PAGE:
The versatile moss
The non-vascular moss Physcomitrella patens
diverged from higher plants more than 450 million years ago and is highly tolerant to extreme environments like drought, osmotic and salt stress. Identifying the underlying mechanisms giving this tolerance will supply valuable information on stress tolerance in higher plants. Novel genes involved in abiotic stress protection have been already been identified in Physcomitrella
and these ancient genes could hold solutions for some of problems faced by modern agriculture.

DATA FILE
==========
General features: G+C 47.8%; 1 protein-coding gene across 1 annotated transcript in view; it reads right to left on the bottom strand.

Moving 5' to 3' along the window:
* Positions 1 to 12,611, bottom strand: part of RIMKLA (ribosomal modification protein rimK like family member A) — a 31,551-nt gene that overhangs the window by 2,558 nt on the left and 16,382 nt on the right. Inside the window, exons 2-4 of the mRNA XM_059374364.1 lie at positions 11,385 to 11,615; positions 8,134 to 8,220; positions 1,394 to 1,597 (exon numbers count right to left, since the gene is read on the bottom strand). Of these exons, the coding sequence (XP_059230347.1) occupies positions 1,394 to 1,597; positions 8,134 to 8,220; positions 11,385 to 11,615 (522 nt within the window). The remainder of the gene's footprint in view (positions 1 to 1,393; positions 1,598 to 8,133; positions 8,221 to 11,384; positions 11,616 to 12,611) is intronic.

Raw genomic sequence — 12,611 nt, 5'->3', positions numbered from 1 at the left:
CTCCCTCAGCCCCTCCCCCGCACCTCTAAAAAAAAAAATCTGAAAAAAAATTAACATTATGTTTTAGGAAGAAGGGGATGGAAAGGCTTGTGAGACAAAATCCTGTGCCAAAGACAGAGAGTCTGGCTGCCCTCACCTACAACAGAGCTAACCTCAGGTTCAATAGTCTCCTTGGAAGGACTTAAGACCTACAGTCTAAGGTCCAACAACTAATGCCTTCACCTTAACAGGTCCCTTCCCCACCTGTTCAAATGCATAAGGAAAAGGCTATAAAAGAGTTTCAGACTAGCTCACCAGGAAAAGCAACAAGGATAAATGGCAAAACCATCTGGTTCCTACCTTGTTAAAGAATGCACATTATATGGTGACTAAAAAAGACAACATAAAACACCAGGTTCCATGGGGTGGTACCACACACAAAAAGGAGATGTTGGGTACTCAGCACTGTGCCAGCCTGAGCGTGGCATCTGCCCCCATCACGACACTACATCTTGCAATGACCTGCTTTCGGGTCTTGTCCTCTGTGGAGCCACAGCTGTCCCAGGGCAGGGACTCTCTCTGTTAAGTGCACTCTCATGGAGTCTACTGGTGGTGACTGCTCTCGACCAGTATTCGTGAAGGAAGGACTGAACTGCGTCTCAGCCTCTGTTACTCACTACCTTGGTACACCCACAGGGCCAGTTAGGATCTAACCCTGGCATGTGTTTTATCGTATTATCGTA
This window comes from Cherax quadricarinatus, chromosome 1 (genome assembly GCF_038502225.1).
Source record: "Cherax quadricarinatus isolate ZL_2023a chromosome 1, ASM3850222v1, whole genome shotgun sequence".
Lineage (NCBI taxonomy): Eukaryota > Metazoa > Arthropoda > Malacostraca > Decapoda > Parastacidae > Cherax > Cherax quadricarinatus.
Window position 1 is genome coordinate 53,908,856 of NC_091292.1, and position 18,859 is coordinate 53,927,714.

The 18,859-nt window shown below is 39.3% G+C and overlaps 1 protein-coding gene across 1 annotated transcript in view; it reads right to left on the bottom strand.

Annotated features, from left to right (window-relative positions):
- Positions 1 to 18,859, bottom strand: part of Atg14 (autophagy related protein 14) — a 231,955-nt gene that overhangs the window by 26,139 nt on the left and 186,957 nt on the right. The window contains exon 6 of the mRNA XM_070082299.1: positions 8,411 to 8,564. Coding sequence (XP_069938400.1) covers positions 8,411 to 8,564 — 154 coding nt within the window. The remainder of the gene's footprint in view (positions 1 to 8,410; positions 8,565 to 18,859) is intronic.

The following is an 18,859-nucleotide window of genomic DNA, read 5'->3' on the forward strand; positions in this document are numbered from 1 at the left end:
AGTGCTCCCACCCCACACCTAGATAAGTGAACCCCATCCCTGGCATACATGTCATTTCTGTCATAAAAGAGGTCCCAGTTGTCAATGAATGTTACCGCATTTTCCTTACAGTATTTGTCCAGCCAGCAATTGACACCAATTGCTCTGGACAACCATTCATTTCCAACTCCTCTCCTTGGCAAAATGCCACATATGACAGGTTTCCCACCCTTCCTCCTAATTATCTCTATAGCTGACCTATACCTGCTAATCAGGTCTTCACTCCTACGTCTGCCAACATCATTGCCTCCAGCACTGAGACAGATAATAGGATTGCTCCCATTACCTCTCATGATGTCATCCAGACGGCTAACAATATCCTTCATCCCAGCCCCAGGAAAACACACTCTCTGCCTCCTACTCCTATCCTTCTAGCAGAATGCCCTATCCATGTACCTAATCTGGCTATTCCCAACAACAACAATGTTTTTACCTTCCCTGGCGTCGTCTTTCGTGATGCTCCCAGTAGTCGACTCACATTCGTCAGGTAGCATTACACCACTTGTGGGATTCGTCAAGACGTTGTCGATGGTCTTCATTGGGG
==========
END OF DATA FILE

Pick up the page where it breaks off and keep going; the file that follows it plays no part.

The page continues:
Physcomitrella is also good for another use. It is the ideal candidate for a large scale production of difficult accessible natural products, such as thapsigargin, that is currently being developed into a drug for prostate cancer. The wild plant that produces thapsigargin, Thapsia garganica, does not produce enough to meet the market demands, and it is very hard to cultivate. Therefore we will try to transfer the thapsigargin producing genes into Physcomitrella, which grows efficiently in a cheap and simple media and can be maintained in large quantities in biofermentors.
More info: contact Associate Professor Christina Lunde (stress) or Associate Professor Henrik Toft Simonsen (thapsigargin).